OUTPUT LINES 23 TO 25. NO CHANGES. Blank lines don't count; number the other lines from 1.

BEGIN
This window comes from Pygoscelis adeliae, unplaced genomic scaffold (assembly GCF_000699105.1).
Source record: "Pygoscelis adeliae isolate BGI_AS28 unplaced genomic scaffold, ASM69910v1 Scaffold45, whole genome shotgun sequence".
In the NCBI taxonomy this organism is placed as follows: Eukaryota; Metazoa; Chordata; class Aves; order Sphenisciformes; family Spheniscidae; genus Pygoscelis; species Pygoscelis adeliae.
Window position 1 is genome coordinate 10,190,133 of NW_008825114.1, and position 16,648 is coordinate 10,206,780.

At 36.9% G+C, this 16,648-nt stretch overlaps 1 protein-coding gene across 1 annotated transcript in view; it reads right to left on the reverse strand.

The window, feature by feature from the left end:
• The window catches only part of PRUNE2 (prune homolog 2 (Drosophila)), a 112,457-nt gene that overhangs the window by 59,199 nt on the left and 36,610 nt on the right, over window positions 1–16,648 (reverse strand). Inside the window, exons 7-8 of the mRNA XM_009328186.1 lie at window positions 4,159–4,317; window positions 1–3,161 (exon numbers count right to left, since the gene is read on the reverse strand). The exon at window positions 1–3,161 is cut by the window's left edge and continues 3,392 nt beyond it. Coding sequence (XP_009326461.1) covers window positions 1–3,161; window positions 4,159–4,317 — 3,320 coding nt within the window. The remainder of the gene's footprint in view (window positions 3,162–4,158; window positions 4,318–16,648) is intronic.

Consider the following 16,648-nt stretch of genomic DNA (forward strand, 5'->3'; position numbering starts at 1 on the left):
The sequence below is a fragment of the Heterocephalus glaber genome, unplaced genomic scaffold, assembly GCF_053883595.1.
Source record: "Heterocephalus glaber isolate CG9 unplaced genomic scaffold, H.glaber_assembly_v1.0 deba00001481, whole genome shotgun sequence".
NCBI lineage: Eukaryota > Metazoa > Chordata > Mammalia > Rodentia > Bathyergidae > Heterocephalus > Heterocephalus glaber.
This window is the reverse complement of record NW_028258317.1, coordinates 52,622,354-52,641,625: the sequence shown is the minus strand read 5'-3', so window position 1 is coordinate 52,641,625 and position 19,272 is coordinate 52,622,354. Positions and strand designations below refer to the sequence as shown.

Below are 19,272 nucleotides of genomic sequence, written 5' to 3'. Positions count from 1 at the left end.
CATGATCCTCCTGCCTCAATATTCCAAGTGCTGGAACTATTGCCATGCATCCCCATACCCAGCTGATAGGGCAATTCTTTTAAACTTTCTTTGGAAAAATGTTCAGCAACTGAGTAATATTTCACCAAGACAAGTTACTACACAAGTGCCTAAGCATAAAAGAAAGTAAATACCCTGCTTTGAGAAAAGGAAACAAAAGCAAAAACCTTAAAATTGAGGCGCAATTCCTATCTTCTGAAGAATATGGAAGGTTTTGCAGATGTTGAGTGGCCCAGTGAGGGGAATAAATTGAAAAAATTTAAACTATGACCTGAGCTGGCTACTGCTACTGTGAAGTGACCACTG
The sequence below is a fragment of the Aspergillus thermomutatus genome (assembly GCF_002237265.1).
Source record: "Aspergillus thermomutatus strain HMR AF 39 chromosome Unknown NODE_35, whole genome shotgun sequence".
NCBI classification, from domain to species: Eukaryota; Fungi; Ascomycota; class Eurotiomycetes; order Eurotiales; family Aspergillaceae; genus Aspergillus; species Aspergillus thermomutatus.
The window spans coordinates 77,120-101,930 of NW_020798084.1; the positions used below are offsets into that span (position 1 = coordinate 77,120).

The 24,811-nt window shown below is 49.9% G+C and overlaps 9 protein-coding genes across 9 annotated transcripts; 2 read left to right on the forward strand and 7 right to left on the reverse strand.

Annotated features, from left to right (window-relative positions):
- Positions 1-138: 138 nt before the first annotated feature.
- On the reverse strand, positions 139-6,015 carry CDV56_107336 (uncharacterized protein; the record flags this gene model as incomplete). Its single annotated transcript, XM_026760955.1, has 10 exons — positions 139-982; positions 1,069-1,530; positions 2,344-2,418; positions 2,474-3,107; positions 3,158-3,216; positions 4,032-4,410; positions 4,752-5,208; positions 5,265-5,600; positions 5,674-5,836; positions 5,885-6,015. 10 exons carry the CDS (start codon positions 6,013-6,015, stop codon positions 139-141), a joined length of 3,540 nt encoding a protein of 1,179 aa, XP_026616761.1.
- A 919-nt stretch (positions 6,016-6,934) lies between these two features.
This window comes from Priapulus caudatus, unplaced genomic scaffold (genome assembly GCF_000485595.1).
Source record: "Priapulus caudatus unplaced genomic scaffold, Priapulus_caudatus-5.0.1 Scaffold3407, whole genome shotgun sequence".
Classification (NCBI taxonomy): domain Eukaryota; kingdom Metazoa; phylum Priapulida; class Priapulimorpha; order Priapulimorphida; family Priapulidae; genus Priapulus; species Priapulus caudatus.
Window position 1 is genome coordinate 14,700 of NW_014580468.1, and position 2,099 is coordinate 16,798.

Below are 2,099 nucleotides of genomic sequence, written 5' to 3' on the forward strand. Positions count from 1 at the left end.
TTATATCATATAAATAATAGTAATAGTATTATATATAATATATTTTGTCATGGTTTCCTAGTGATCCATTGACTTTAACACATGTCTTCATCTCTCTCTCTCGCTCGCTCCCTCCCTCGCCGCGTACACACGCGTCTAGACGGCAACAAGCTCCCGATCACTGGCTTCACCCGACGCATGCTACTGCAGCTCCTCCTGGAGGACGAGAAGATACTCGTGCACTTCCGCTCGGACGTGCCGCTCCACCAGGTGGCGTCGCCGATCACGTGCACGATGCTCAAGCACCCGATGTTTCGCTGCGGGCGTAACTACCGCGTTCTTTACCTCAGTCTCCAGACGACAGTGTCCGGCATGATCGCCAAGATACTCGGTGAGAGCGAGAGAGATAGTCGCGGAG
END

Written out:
- A 919-nt stretch (positions 6,016-6,934) lies between these two features.
This window comes from Priapulus caudatus, unplaced genomic scaffold (genome assembly GCF_000485595.1).
Source record: "Priapulus caudatus unplaced genomic scaffold, Priapulus_caudatus-5.0.1 Scaffold3407, whole genome shotgun sequence".